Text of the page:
Keith Brooks
International Business Executive Living and Working in Israel

Making Aliyah? Think About These Excuses

We moved to Israel six months ago today. It is the best thing we have done in years. We broke all the rules, advice, desires and plans everyone holds so dear that keeps them from coming on Aliyah.

Before you call me a rose tinted, aliyah bigot, think about this:

We pay more tuition money, now, than we have in the previous 2 years in the US. For our oldest, the younger two are in a public religious school. (We home schooled our kids two years ago and last year they were in a Hebrew language public charter school.

We came during a difficult time of rockets raining down all over the country.

This is a Shmita year that started on Rosh Hashana.

Who needs 8 days of chag? Evidently we did, for one more year. Even Pesach is 8 days this year, well 7 plus shabbat.

Our house in a “everyone wants to live there” part of the world, did not get sold until the first week of January.

I lost my job a few weeks before we moved. I also lost most of my side project work before we moved.

We brought our dog. She’s fine, she’s in dog ulpan run by the local cats.

Various family members that were in the US ended up in the hospital after we left, but thankfully everyone came out well in the end.

Our lift filled with whatever it was we thought we needed from the US, arrived after the kids started school and 2 days before Rosh Hashana. Planning is everything, but Hashem just laughs at us.

We moved to an apartment sight unseen, to a town, Rehovot, we had only ever spent a shabbat, and a few hours looking around. I have spent more time on job interviews.

Since technically I was the only one making Aliyah, all the headaches were mine and somehow the hardest part wasn’t here, but back in the US. And all BEFORE we left.

Our 12 year old 7th grader turned out to be the easier one in the transition. Contrary to what everyone, including ourselves, thought or expected.

The 5th grader turned 11 a few months after we arrived, he found kids to play ball with the first days we were in Rehovot and off he went.

The 2nd grader, all 7 years old of her, turned out to be coming the wrong year. Last year would have been a better time. Look, you have more than one kid, you take what you can get, two out of three isn’t bad.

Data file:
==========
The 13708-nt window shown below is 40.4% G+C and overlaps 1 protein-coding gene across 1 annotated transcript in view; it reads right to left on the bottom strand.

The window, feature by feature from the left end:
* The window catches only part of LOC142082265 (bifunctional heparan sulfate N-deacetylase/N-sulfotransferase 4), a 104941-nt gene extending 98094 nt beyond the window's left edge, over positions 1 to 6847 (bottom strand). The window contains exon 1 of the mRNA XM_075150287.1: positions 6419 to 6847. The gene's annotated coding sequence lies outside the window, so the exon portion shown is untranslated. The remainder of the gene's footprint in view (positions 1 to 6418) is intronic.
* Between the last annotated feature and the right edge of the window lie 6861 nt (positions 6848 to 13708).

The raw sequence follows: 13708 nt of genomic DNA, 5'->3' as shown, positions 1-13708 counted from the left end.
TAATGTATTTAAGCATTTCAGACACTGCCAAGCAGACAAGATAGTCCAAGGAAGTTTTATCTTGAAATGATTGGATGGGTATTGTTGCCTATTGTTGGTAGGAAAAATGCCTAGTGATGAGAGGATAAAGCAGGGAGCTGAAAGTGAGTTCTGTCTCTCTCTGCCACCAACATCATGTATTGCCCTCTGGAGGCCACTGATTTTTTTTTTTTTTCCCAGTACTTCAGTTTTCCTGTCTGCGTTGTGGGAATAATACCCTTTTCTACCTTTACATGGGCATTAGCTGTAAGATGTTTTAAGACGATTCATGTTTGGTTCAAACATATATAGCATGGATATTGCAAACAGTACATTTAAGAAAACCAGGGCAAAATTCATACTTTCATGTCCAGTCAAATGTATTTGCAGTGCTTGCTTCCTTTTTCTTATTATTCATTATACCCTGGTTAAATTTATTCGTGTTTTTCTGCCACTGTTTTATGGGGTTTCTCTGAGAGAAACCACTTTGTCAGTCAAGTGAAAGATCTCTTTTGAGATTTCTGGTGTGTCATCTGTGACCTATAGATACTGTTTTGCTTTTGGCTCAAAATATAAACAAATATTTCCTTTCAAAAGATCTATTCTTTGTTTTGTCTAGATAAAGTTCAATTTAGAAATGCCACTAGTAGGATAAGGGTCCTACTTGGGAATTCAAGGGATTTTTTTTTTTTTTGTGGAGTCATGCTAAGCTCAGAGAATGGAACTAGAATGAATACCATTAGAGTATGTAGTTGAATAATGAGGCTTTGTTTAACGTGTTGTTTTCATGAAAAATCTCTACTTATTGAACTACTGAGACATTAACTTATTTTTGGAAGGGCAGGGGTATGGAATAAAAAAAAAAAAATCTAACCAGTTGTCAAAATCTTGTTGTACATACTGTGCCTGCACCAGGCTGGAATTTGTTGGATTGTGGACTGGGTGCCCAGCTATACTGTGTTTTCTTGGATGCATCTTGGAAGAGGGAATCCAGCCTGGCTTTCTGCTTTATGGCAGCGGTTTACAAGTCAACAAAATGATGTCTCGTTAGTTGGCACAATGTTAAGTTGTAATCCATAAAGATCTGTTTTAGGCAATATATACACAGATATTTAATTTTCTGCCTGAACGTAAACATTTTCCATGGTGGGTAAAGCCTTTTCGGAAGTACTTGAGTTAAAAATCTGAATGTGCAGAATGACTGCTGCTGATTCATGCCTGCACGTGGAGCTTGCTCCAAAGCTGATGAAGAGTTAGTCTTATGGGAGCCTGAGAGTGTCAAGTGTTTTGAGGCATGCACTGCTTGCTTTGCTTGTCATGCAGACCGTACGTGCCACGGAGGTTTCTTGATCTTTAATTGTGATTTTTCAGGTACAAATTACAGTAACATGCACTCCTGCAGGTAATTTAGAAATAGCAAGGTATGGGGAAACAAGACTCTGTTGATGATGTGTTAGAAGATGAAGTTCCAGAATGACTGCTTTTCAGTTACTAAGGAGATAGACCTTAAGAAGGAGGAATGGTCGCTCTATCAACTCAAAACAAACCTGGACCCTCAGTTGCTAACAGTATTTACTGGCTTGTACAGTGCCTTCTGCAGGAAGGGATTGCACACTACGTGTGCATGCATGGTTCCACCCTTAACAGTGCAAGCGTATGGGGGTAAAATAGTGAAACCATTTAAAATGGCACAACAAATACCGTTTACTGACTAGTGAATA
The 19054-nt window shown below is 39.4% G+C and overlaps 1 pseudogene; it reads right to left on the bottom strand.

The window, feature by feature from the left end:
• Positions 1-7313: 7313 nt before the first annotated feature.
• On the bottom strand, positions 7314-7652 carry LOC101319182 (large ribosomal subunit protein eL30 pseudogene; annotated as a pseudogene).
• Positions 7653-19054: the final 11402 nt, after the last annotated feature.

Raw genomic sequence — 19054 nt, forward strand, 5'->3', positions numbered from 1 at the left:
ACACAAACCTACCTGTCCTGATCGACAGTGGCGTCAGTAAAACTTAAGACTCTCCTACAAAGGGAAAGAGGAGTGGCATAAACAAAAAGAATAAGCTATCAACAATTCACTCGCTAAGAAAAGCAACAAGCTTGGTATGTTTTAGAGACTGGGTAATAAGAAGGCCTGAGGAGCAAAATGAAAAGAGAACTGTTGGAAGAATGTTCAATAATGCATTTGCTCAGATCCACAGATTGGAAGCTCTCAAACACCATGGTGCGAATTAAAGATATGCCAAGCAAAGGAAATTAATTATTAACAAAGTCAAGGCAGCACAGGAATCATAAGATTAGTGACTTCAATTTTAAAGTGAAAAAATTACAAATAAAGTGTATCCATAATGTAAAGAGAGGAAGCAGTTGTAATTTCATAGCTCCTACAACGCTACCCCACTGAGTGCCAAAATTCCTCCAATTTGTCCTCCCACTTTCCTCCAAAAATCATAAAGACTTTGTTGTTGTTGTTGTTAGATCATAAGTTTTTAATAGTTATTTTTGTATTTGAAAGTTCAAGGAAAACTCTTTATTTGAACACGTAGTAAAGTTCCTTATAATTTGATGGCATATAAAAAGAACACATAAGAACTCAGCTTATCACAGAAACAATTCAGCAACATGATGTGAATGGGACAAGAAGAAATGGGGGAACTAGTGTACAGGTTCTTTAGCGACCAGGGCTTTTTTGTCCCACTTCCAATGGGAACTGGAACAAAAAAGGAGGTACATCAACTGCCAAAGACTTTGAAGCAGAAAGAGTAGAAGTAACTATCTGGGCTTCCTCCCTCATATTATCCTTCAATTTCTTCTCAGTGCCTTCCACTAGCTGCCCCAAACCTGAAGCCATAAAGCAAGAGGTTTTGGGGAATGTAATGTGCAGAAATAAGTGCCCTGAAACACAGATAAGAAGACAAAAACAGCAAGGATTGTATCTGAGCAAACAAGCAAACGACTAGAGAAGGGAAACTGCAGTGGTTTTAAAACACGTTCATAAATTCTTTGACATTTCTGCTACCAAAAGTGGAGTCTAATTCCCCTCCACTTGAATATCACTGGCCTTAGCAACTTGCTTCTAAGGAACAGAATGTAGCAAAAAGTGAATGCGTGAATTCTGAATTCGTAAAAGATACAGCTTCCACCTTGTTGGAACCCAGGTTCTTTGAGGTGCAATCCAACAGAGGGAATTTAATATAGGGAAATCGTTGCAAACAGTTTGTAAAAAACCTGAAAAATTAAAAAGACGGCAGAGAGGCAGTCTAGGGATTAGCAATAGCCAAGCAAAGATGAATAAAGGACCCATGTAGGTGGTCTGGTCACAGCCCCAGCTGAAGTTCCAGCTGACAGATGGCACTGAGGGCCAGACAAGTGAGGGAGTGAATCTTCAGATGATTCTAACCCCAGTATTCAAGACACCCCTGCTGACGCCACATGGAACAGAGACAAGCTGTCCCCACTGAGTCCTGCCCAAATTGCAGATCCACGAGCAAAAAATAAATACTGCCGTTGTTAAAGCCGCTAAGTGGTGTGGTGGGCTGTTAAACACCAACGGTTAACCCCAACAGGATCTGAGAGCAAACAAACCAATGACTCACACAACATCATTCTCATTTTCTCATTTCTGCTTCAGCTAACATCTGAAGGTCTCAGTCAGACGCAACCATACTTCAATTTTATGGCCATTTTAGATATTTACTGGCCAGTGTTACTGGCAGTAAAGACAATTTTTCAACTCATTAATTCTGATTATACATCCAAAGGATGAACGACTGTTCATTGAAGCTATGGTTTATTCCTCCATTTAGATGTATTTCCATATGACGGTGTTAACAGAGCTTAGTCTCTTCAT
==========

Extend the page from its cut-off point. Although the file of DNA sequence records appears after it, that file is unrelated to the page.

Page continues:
Did I mention we moved in the summer? A time that was very hot and humid because when you move from Florida where everything is air conditioned, this turns out to be unexpected. But better than really cold icy and wet weather. Oh wait, that came along in winter. What is this winter thing anyway, it only lasts 2 weeks in Florida.

We came, during a war, we had no job, little money, in a Shmita filled 8 day chag of a year that also saw extreme temperatures on both ends of the scale with 3 kids a dog and a house still unsold back in the US.

Six months is not a long time in which to base the future but given we started at point zero, we figure it can only get better from here on.

Since making Aliyah we have found many new friends and many, many more old friends we had lost touch and found living here. Our kids started speaking more Hebrew, and understanding even more than I do already. The dog is in heaven with all the cats to chase.

Does it cost more to live here? Debatable. Our living expenses are one third to one half what they were in the US. We pay practically nothing for health insurance. Our annual auto insurance is the equivalent of what six months was costing us in Florida. Our car is half of what we paid in the US for a similar used car(price not size) per month. Our cell phone bill, for 4 of us, is not even 25% of what we paid per month for two of us.

I know making Aliyah is not for everyone. For those of us that do make Aliyah, it is like being in a cult.

We know the rest of you look at us and think we are crazy. But really, we just have that same gene you do.

Which gene is that? The one that says you love living in New York or London or Baltimore or Atlanta or Paris or Antwerp.

Ours just says we love to live in Israel because it is the only place we feel at home and at one with the world in a way no other place, and I have lived and visited many places, makes us feel.

About the Author
Keith Brooks made Aliyah in 2014 with his wife, 3 kids, and their dog. Keith writes about his Aliyah, Israel and Jewish life in general. Keith is CEO of B2B Whisperer, helping executives become better speakers and presenters. Keith advises B2B companies on their strategy as it relates to sales, pricing, marketing and competitive intelligence. Keith is a MassChallenge Israel mentor, an HCL Ambassador.
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